CONTACT: Attorney General, Drew H. Wrigley 701.328.2210
“N.D.C.C. 12.1-31-12, commonly known as the “trigger law,” was bi-partisan legislation passed by the 2007 Legislature and signed into law. The law was only allowed to take effect after the United States Supreme Court handed down the Dobbs decision, which explicitly returned to the citizens of each state the authority to regulate abortion through the enactments of their elected representatives.
Since pre-statehood, the Dakota Territory and then North Dakota, have always recognized abortions may be utilized to protect the life of the mother. Our Territorial and state laws are clear on this topic and are explicitly confined to protecting the life of the mother. (See pages 10-11, paragraphs 23 and 24 of today’s Court opinion.) Legislatures could have expanded that narrow exception, but they have not done so. Nevertheless, the North Dakota Supreme Court today chooses a path of its very own, by holding there is now also an un-defined “health” exception to abortion regulation. Our Supreme Court did this without explicit support from our state Constitution, and without support from legislative enactments in our history of abortion regulation. In so doing, North Dakota’s Supreme Court appears to have taken on the role of a legislative body, a role our constitution does not afford them.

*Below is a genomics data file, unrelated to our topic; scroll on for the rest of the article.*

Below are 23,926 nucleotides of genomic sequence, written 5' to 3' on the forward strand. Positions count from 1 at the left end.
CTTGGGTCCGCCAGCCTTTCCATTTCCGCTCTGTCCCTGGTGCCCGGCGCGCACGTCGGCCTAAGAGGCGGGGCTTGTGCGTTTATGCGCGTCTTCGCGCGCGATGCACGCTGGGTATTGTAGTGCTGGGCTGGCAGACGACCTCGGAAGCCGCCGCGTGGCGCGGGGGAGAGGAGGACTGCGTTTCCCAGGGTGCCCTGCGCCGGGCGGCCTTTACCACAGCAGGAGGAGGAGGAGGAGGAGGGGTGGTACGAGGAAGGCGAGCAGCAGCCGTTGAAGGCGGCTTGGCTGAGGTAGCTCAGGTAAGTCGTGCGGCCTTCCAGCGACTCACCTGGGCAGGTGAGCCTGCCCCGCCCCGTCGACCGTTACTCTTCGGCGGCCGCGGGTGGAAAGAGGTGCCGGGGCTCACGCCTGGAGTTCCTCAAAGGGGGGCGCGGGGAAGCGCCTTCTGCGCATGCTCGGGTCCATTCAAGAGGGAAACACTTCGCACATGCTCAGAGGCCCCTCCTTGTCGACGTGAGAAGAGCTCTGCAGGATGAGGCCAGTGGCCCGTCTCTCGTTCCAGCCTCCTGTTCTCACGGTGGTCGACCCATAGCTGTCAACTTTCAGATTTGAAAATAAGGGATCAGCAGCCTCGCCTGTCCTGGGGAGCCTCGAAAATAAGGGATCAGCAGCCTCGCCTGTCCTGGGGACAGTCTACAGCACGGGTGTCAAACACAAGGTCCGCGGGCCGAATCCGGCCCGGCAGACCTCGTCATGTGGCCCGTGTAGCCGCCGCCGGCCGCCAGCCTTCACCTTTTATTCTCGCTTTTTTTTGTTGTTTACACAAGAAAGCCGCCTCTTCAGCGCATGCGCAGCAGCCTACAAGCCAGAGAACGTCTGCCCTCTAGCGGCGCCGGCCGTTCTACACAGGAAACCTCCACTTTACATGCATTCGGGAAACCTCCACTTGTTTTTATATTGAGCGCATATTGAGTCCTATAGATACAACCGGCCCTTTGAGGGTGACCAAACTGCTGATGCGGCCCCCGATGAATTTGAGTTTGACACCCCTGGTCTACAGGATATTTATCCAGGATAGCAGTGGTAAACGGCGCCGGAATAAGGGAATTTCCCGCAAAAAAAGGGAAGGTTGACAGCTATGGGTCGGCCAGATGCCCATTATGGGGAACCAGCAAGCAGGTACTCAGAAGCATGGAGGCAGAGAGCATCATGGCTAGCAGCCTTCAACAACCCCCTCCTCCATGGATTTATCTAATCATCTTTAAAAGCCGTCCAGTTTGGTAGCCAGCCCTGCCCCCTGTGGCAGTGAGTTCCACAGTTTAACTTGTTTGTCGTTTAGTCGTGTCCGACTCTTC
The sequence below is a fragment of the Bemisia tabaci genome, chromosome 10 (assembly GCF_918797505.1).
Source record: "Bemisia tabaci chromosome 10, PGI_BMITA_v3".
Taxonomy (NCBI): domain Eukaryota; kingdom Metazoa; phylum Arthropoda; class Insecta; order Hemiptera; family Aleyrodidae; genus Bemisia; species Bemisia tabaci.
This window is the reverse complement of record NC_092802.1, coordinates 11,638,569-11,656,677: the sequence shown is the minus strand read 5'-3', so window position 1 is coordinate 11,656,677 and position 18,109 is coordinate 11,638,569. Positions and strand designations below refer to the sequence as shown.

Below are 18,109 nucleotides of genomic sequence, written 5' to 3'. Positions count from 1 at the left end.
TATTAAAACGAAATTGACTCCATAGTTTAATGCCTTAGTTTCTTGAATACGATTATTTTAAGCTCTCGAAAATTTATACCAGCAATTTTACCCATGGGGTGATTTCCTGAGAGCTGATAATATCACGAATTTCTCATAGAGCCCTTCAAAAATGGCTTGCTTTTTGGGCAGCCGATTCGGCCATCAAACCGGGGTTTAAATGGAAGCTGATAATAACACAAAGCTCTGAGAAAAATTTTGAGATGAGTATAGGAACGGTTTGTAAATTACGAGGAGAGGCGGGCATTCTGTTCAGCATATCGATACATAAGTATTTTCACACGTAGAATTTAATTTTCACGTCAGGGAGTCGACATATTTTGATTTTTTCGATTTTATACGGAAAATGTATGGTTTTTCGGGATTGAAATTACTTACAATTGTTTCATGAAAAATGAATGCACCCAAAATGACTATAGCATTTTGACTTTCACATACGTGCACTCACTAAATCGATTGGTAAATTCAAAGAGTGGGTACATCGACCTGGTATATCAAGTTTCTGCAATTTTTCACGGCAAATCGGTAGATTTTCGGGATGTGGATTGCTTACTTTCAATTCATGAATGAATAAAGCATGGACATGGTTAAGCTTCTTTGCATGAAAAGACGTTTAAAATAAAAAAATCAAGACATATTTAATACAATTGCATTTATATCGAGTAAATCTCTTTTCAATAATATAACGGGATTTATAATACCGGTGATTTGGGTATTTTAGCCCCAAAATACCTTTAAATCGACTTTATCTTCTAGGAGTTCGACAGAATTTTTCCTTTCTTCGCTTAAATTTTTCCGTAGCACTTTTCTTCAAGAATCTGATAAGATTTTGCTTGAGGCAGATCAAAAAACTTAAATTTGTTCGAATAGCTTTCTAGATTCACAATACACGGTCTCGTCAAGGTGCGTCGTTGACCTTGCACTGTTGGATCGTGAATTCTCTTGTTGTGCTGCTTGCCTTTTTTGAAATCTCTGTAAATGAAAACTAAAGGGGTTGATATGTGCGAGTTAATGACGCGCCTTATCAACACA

The Court today relies on two 1914 British medical journal articles to point out that it has long been known that abortion can be utilized for health reasons, in addition to protecting the life of the mother. But such an exception has never been recognized or codified in any of the North Dakota statutes regulating abortion before these 1914 articles or thereafter.
Today’s North Dakota Supreme Court decision does not bar the people of North Dakota from regulating abortion through the enactments by their elected representatives in our state legislature. Thankfully, our legislature has spent the past two months working on legislation that recrafts North Dakota’s abortion laws, and they will now have the opportunity to enact the will of North Dakotans, aware of the latest North Dakota Supreme Court pronouncement.”